OPN Connect Newsletter 11 · May 11, 2017

Celebrating Mothers at Frieda’s - Three Generations of Leadership

Imagine the joy of succession planning that happens all on its own. At Frieda’s Specialty Produce, with headquarters in Los Alamitos, CA, founder Dr. Frieda Rapoport Caplan works every day with daughters Karen Caplan, President and CEO, and Jackie Caplan Wiggins, Vice President and COO, and granddaughter Alex Jackson Berkley, Senior Account Manager, Sales. She couldn’t have planned it any better. 

The decision to join the family business wasn’t automatic

Karen joined the company right after college, starting at the bottom taking inventory in refrigerated coolers. In college, she had not considered joining Frieda’s until a fortuitous dinner in her sophomore year with the company’s general manager, who said he would be retiring soon and knew Frieda would be looking for someone to take over the company in the future. “A few days later, I recall sitting up in bed in the middle of the night and realizing that I loved produce, I loved selling, and I loved my mom’s business. And that was when I decided I wanted to work there after college,” Karen explains. “No one was more surprised than my mother when I called and told her!”

Nature Safe

Jackie never planned to join the family business. “In fact, I vowed that I would NEVER move back to Southern California,” says Jackie. “But as I travelled around the world post-college, I was asked on a regular basis what I was going to do, and why I wasn’t working in the family business. I decided to give it a go, and I loved both the challenge and the fact that no day was ever the same.”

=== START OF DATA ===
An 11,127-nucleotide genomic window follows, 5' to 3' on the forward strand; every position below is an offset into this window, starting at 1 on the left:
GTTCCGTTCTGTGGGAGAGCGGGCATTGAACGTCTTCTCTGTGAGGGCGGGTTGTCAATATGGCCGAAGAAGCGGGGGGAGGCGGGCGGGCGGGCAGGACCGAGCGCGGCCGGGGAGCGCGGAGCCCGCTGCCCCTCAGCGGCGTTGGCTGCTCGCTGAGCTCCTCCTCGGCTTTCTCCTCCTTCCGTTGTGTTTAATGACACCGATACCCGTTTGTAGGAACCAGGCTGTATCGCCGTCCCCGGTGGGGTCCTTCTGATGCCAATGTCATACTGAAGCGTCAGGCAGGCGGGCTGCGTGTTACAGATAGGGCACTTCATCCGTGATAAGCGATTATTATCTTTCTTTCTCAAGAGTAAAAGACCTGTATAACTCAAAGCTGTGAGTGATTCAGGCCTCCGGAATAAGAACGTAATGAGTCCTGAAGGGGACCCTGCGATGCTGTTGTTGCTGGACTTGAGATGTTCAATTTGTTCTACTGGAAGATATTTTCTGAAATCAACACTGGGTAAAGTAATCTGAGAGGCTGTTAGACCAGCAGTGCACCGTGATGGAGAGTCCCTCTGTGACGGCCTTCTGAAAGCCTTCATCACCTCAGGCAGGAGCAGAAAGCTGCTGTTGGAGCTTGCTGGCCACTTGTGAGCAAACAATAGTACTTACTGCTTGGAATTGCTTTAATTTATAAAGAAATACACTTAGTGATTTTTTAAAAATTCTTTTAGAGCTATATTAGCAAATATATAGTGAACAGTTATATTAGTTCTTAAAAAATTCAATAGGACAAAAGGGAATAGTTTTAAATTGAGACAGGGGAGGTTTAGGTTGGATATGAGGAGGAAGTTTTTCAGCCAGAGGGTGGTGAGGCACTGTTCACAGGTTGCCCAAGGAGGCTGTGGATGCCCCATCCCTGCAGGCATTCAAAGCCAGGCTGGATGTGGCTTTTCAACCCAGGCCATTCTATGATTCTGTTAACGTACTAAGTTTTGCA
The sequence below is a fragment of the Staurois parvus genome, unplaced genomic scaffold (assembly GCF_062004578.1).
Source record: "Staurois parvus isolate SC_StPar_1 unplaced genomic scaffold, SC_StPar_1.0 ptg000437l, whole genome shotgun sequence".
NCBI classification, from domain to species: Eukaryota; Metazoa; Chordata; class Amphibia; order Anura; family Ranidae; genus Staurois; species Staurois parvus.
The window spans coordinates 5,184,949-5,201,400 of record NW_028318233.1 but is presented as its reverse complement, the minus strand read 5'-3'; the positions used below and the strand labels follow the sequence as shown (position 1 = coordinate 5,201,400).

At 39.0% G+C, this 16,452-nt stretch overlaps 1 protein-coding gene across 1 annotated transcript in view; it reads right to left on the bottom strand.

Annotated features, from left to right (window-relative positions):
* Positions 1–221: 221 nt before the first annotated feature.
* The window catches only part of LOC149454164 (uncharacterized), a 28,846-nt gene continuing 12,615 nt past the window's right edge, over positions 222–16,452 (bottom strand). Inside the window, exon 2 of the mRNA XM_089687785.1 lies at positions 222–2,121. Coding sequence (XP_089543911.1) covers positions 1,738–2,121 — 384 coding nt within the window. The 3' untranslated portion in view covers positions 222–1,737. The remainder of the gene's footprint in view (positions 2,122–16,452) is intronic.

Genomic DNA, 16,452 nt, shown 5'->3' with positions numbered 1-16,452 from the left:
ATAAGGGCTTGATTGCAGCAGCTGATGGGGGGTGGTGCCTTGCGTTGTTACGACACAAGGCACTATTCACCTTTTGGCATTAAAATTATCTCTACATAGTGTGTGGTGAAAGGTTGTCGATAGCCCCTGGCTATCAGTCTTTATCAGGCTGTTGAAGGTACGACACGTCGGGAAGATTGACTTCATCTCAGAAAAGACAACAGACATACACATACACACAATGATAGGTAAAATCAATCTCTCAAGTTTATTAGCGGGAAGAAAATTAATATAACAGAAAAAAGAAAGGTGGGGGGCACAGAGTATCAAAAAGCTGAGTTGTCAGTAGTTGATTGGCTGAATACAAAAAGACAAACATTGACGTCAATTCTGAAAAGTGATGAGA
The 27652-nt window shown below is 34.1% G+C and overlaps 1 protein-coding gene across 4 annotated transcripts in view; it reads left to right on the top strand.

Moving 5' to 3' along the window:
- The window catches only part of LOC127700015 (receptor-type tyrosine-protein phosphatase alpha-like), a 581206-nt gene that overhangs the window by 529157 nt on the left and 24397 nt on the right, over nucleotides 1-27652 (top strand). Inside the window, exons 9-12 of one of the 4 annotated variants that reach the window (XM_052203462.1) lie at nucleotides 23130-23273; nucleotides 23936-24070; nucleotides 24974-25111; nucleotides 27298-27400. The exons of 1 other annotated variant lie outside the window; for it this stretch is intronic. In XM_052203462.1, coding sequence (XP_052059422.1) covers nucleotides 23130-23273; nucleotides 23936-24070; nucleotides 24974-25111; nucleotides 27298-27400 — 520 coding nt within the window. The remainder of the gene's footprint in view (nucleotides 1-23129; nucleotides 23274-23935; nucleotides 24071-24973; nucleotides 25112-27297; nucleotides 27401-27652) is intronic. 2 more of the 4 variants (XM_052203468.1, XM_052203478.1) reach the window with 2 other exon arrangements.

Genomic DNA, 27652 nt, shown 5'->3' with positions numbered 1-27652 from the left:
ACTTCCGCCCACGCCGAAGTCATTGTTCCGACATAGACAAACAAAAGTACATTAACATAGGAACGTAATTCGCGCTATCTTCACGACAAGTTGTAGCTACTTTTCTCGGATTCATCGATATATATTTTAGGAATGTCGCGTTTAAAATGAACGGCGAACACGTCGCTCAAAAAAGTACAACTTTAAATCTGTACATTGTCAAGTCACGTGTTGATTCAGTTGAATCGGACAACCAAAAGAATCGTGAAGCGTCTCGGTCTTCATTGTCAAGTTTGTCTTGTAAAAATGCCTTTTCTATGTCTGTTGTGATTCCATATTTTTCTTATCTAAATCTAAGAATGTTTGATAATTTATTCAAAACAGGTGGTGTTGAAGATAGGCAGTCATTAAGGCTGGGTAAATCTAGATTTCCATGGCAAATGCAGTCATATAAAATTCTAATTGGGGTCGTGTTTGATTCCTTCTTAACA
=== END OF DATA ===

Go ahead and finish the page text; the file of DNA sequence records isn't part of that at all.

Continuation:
Like her mother, Karen, Alex made her decision to join Frieda’s while in college. Her two internships at other produce companies helped her “fall in love with the industry and realize the value of a family business.” Alex joined the company’s marketing department.

Playing different roles in organic

Organic Ag Products

Karen notes that her mom was far ahead of the organic trend. “Our first organic item was Jerusalem artichokes in the early 1960s. In the 1970s, we started marketing organic grapes and melons grown by Stephen Pavich and Sons. Now organics are more than 15 percent of our total business.”

With Frieda now in a well-deserved advisory role, Karen, Jackie, and Alex each take on a different role in managing the company’s organic items. Karen has served as the forecaster and trend monitor for more than 20 years, keeping Frieda’s ahead of the curve in terms of trends, marketing and product mix. Jackie oversees procurement, operations and compliance. Her teams actively source organic products and look for new growers around the world. From an operations standpoint, she manages compliance with all organic standards for proper storage, handling and repacking.

“My biggest concern is whether production will be able to keep pace as the demand grows for organic fruits and vegetables,” says Jackie. “The three-year transition period from conventionally-grown to certified organic means a delay for growers in getting premium prices for their organic products. Margins are thin so some growers may not be willing to make that investment. Packing both conventional and organic products in the same facility also is challenging because the facility has to be completely sanitized between pack jobs. Finally, growing organically can be more labor intensive. Given our current labor shortage, that could be a roadblock for some of our growers.”

Ocean Mist

Karen, Jackie, and Alex also bring different perspectives when deciding which new organic items to carry. Karen monitors demand in conventional items and tries to mirror that with organic, as long as items are available. Jackie looks for organic products with flavor, shelf-life to travel across the country and arrive in good condition, and sufficient volume to support customer demands. Alex leads organic category sales and is responsible for coaching the sales team on best-selling organic items.





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